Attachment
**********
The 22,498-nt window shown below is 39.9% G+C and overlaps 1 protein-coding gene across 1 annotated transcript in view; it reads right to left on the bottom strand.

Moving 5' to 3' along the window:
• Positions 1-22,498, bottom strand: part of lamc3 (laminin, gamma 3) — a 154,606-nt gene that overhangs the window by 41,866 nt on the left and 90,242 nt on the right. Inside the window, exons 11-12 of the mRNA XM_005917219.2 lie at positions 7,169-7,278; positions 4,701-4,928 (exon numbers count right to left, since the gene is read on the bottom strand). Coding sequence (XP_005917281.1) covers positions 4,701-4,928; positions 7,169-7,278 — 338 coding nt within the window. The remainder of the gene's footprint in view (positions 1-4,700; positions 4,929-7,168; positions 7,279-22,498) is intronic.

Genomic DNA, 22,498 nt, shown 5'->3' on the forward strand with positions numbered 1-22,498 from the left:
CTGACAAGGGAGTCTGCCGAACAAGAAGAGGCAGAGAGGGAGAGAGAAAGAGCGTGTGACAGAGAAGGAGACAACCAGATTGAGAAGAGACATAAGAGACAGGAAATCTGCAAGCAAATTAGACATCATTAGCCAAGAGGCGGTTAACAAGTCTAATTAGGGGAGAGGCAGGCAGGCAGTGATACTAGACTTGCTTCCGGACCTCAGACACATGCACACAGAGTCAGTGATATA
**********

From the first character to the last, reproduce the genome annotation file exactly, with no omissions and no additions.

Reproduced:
The 22,498-nt window shown below is 39.9% G+C and overlaps 1 protein-coding gene across 1 annotated transcript in view; it reads right to left on the bottom strand.

Moving 5' to 3' along the window:
• Positions 1-22,498, bottom strand: part of lamc3 (laminin, gamma 3) — a 154,606-nt gene that overhangs the window by 41,866 nt on the left and 90,242 nt on the right. Inside the window, exons 11-12 of the mRNA XM_005917219.2 lie at positions 7,169-7,278; positions 4,701-4,928 (exon numbers count right to left, since the gene is read on the bottom strand). Coding sequence (XP_005917281.1) covers positions 4,701-4,928; positions 7,169-7,278 — 338 coding nt within the window. The remainder of the gene's footprint in view (positions 1-4,700; positions 4,929-7,168; positions 7,279-22,498) is intronic.

Genomic DNA, 22,498 nt, shown 5'->3' on the forward strand with positions numbered 1-22,498 from the left:
CTGACAAGGGAGTCTGCCGAACAAGAAGAGGCAGAGAGGGAGAGAGAAAGAGCGTGTGACAGAGAAGGAGACAACCAGATTGAGAAGAGACATAAGAGACAGGAAATCTGCAAGCAAATTAGACATCATTAGCCAAGAGGCGGTTAACAAGTCTAATTAGGGGAGAGGCAGGCAGGCAGTGATACTAGACTTGCTTCCGGACCTCAGACACATGCACACAGAGTCAGTGATATA